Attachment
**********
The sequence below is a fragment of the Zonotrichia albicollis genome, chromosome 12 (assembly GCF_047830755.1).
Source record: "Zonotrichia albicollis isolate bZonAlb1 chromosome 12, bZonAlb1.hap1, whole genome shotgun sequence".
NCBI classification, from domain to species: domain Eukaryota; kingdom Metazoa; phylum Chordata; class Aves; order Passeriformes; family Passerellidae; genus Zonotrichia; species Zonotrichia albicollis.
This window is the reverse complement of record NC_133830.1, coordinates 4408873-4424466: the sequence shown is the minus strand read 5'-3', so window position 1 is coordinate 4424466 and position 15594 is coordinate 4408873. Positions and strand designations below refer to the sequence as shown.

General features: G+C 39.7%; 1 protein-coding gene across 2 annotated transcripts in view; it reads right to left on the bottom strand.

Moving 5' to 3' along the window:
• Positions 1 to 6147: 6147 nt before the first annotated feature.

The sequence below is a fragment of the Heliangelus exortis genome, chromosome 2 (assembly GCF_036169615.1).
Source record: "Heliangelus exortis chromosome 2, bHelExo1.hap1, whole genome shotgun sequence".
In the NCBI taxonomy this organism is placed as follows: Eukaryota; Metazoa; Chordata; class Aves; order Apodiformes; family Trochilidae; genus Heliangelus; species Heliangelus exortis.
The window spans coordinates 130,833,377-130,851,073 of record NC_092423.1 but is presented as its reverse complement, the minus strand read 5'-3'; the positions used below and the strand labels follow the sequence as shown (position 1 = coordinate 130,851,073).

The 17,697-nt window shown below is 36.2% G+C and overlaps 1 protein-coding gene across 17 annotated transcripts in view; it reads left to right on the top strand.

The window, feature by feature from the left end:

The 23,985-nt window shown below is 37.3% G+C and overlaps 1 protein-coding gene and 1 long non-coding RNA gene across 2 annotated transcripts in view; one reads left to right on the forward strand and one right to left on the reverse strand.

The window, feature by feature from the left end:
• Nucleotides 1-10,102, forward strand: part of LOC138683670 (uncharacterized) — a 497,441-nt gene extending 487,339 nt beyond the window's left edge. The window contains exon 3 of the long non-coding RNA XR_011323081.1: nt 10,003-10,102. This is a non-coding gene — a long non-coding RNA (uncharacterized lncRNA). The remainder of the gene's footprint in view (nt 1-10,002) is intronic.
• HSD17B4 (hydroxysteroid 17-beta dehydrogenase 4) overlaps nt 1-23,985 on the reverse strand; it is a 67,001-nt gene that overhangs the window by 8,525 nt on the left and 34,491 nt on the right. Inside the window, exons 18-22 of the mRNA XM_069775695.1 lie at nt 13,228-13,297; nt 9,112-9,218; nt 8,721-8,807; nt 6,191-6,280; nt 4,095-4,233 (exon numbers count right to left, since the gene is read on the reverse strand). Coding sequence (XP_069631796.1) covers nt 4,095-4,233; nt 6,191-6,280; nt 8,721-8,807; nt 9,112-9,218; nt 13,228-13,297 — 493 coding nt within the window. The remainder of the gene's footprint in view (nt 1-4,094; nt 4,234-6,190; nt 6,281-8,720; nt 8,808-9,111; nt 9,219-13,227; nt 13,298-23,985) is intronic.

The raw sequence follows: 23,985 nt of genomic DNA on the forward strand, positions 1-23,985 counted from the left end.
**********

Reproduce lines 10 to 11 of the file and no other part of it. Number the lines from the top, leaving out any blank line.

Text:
In the NCBI taxonomy this organism is placed as follows: Eukaryota; Metazoa; Chordata; class Aves; order Apodiformes; family Trochilidae; genus Heliangelus; species Heliangelus exortis.
The window spans coordinates 130,833,377-130,851,073 of record NC_092423.1 but is presented as its reverse complement, the minus strand read 5'-3'; the positions used below and the strand labels follow the sequence as shown (position 1 = coordinate 130,851,073).